Audio description and plurilingual competence: new allies in language learning?
Keywords:audiovisual translation, audio description, plurilingual and pluricultural competence, PPC, language learning, PluriTAV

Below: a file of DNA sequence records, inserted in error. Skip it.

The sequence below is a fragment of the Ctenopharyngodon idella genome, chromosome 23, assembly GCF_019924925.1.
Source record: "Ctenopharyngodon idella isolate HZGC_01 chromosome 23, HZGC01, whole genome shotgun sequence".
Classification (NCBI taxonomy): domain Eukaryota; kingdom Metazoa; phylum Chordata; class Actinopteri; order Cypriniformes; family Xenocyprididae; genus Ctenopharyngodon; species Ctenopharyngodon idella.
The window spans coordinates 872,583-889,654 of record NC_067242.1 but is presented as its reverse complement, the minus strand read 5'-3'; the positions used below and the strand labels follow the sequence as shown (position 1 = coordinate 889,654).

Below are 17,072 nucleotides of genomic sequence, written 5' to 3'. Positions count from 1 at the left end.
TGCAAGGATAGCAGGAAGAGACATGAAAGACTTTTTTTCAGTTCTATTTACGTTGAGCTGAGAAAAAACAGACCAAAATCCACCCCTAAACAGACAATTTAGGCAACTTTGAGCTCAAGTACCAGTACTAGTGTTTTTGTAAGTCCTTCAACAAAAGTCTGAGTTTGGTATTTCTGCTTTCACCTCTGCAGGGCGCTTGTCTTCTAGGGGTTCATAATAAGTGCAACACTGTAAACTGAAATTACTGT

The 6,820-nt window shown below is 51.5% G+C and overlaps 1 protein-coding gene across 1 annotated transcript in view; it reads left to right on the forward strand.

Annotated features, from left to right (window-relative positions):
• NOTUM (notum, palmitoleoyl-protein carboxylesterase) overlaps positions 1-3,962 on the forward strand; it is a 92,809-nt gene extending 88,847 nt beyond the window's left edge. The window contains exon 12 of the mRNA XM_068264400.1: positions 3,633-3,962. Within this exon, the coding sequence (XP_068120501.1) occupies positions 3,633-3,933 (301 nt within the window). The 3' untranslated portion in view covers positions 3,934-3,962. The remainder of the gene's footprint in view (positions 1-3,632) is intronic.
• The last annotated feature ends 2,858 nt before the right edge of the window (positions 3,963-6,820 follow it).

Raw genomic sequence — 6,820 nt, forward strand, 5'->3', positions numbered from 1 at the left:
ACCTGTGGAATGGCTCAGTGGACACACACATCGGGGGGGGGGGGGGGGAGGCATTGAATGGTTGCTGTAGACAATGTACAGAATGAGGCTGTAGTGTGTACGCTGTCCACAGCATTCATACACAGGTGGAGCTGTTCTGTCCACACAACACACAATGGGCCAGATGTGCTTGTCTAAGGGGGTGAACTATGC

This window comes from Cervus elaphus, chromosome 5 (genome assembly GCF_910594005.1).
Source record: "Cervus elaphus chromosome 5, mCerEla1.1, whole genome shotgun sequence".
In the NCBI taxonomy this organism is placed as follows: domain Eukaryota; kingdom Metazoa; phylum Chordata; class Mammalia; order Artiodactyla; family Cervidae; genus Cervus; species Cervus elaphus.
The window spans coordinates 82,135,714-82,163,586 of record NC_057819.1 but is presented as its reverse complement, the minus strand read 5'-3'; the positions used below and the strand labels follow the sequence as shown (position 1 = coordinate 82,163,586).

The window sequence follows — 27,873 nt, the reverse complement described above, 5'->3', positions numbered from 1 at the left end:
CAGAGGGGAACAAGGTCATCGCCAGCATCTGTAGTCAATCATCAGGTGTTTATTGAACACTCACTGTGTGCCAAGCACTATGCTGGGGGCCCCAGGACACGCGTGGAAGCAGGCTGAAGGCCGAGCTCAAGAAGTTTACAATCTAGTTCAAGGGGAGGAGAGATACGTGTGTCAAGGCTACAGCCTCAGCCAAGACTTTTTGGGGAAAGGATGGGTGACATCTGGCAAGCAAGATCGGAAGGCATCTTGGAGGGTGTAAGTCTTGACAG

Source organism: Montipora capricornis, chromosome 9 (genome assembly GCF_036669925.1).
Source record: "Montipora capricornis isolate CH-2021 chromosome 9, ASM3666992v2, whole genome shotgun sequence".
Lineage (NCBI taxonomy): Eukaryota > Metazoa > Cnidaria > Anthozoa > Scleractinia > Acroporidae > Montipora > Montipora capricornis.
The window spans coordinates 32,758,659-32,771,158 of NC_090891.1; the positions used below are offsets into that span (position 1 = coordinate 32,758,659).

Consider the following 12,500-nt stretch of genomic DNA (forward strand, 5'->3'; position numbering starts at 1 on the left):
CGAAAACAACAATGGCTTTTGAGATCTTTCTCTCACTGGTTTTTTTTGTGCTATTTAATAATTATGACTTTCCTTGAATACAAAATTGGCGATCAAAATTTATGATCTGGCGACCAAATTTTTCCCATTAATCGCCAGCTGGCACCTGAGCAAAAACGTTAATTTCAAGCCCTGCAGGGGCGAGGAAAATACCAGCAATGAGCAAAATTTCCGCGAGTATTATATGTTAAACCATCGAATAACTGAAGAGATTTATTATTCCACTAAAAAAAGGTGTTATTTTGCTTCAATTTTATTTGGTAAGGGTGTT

The CEFR (Council of Europe, 2001) and its companion volumes (Council of Europe, 2018, 2020) highlight the development of plurilingual and pluricultural competence (PPC) as one of the main objectives of language teaching and learning. Within this context, the plurilingual approach in education has placed translation in a prominent situation, with authors such as Cummins (2007) observing how it promotes not only the acquisition of foreign languages (FL) and the consolidation of L1s, but also biliteracy development and identity affirmation. Within translation, audiovisual translation (AVT) has proven to be particularly effective in language learning (cf. Lertola, 2019). The polysemiotic nature of audiovisual texts incorporates elements that require the activation of specific forms of mediation that cannot always be found in general translation. This article sets out to reflect on the influence that linguistic and semiotic transfer in AVT can exert on PPC (Author, 2021), drawing on the results of a quasi-experimental research undertaken within the PluriTAV project (cf. Martínez-Sierra, 2021). This specific study was aimed at assessing the development of PPC through audio description (AD) in BA English undergraduate students, who were organised into an experimental and a control group, with only the former using AD as a didactic tool. Although results do not reveal a statistically significant improvement in PPC acquisition, they enable the formulation of hypotheses to be tested in further research. In addition, the experimental group showed some progress in the development of specific plurilingual and pluricultural skills, which suggests that the use of AD in the FL classroom can improve learners’ plurilingual and pluricultural repertoire.
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